Intermediate the nose and the base of cutter 413, and generally adjacent the interrupted heel disk cutting element 423, is an interrupted inner disk cutting element 431, which is defined by a pair of generally oppositely facing disk surfaces that generally continuously converge to define a circumferential inner disk crest 433. Interrupted inner disk cutting element 431 is further provided with a plurality of interruptions 435 to further define a plurality of individual circumferential cutting teeth 431, each cutting tooth 431 having a single circumferential crest 433. A spear point 437 is disposed on the nose of cutter 413.

A second cutter 415 is provided with a circumferential heel row of axial teeth 441 having axial crests 443 thereon. As with the embodiments illustrated in FIGS. 3 and 4, heel teeth 441 should be formed with a variable pitch as described herein. Inward of heel row of teeth 441, and proximally to the nose of cutter 415 is an interrupted inner disk element 445, which is defined by a pair of generally oppositely facing disk surfaces that converge to define a circumferential inner disk crest 447. Inner disk element 445 is also provided with a plurality of interruptions 449.

A third cutter 417 has an interrupted heel disk cutting element 451 formed proximally to the base of cutter 417. Interrupted heel disk cutting element is defined by a pair of generally oppositely facing disk surfaces that converge to define a circumferential heel disk crest 453. Interrupted heel disk cutting element 451 is further provided with a plurality of interruptions 455, which define a plurality of individual cutting teeth, each tooth having a single circumferential heel disk crest. The function of interrupted heel disk cutting element 451 is substantially as described herein.

Preferably, one of each of the pairs of disk surfaces of disk cutting elements 421, 431, 451, 445 is formed of a more wear-resistant material than that of the innermost of each pair of disk surfaces. This may be accomplished by hardfacing the disk surface with tungsten carbide, selectively surface hardening the disk surface, or other conventional surface wear-resistance enhancing procedures. The resulting disk cutting elements 421, 431, 445, 451 are self-sharpening due to the different wear rates of the disk surfaces, and will retain sharp, definite heel disk crests 423, 433, 447, 453.

According to the preferred embodiment of the present invention illustrated in FIGS. 2 through 4 and 8, earth-boring bits 111, 211, 311, 411 are of the milled tooth variety, wherein the various aspects of the cutting structure are formed conventionally using steel milling techniques.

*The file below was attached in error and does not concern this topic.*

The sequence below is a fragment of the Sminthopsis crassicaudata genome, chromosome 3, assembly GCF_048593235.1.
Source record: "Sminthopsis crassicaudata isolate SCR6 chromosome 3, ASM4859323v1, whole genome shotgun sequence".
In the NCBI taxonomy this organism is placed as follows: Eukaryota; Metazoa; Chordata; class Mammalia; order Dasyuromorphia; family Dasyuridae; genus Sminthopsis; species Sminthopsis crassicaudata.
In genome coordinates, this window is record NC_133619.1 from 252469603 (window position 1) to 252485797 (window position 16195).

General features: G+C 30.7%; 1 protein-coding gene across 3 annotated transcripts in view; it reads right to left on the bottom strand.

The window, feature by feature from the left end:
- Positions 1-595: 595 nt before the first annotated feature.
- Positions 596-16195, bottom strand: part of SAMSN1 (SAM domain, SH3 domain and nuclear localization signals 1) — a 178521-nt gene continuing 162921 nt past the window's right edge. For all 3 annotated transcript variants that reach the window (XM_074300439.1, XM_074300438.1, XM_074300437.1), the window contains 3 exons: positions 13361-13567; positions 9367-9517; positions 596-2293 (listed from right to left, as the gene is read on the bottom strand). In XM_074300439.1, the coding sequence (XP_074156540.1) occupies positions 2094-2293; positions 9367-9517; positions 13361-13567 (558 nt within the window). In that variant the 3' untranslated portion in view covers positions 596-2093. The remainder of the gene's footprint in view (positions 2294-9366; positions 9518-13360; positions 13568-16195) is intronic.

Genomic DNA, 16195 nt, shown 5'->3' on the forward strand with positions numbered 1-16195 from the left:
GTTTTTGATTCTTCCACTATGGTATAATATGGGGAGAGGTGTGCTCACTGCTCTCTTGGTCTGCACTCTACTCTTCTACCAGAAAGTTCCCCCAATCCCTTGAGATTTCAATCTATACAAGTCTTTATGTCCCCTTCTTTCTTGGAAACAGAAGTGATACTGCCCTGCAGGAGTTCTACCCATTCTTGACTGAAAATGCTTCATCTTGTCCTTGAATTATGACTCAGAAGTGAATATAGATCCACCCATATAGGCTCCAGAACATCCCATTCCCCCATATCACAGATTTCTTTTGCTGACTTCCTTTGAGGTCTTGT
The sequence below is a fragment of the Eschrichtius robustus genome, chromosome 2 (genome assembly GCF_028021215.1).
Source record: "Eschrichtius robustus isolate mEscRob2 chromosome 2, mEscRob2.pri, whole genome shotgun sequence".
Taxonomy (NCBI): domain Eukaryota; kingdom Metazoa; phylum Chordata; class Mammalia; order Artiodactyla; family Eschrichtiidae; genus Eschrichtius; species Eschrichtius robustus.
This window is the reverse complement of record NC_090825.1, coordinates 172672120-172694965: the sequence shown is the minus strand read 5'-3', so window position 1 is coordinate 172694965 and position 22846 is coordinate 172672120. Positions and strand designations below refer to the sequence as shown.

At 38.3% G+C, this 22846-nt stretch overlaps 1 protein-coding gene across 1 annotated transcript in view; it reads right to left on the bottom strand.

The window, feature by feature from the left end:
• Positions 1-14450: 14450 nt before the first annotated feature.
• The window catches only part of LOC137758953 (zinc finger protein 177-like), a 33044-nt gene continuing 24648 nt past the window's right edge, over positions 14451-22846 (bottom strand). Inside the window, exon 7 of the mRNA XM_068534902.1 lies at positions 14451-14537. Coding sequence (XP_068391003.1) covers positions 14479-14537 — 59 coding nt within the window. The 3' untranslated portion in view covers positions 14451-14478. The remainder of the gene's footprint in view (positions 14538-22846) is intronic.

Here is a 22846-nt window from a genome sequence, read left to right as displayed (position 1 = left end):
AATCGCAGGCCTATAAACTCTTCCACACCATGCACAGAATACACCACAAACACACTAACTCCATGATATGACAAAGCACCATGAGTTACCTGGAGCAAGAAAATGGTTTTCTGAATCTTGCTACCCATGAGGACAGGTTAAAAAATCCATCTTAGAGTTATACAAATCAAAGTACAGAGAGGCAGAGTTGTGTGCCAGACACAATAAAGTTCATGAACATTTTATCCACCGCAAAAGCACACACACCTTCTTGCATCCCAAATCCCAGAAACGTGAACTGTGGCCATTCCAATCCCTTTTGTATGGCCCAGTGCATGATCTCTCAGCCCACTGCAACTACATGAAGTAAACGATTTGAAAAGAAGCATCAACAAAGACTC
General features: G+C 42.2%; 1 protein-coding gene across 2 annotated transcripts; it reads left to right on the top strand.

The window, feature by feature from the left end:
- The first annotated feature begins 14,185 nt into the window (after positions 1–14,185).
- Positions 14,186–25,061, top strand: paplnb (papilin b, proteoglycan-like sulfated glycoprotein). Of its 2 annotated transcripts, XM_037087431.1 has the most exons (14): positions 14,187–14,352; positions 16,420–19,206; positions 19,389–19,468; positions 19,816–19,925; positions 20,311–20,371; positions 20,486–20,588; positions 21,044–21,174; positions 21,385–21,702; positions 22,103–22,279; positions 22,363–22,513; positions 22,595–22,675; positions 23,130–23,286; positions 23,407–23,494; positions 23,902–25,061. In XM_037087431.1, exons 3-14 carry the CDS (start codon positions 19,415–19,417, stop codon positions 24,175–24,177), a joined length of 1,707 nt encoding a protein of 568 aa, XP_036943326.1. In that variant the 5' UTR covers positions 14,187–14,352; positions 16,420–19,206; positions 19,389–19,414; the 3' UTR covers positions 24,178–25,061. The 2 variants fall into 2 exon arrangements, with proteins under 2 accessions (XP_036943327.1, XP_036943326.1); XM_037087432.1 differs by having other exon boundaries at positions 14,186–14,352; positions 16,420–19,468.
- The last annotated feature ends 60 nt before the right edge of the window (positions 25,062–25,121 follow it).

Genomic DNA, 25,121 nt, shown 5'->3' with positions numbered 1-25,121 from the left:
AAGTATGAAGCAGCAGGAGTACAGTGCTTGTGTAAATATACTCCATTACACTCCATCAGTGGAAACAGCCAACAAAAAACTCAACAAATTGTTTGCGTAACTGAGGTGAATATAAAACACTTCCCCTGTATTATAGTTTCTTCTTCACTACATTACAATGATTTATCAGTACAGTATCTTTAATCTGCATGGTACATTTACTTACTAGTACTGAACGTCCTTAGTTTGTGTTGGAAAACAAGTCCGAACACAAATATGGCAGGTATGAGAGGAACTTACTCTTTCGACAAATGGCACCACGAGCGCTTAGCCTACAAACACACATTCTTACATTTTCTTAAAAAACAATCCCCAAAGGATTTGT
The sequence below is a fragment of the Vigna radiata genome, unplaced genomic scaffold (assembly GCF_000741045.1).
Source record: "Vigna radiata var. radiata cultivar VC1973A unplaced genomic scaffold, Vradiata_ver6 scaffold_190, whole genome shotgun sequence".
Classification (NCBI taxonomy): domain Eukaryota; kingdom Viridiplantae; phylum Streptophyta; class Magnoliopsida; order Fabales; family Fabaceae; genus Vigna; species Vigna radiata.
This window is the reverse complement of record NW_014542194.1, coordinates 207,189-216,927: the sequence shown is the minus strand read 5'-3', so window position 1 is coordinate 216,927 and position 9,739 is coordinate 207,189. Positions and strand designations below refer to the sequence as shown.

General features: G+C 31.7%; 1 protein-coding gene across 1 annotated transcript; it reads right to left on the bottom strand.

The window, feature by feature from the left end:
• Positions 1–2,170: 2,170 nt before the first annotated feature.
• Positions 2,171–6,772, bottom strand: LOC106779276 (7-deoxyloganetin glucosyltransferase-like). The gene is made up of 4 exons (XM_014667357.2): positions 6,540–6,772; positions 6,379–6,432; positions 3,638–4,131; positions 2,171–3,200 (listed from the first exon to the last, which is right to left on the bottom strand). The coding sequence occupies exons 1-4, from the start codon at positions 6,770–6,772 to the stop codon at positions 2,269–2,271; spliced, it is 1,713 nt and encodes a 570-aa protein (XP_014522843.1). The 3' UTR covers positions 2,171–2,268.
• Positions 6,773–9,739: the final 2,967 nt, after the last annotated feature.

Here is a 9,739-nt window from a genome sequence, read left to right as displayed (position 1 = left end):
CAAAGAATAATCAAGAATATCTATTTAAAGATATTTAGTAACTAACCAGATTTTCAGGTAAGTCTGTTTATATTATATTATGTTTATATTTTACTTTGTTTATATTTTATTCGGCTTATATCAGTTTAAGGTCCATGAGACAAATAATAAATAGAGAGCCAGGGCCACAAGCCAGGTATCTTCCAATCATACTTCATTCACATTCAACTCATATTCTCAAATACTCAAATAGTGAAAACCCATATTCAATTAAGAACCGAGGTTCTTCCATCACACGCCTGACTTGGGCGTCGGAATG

With reference to FIGS. 5, 6, and 7, the operation of the earth-boring bit 311 according to the present invention will be discussed. FIG. 5 is a plan view of a bottom hole pattern generated by an earth-boring bit 311 according to the present invention. In the center of FIG. 5 and extending radially outward therefrom, is the part of the simulator test core that was operated on by earth-boring bit 311. Lighter portions of the pattern represent tooth marks that left behind a quantity of crushed formation material, and the darker portions indicate virgin formation. The irregularity of the center of the pattern indicates a lack of the deleterious tracking condition. In the outer or heel region of the pattern, the axial tooth impressions are relatively far apart, but are bounded by concentric grooves left by disk cutting elements 321, 331, 351. The presence of disk cutting elements 321, 331, 351, assures that the formation is disintegrated in a highly efficient manner.

The cutting and disintegrating action of the circumferential crests 323, 333, 353, of disk cutting elements 321, 331, 351, cooperate with and complement the cutting and disintegrating action of the axial teeth in the outer and heel rows. The result of this cooperation and complementary action is an earth-boring bit with an improved rate of penetration into earthen formations and reduced susceptibility to bit tracking and bit balling conditions.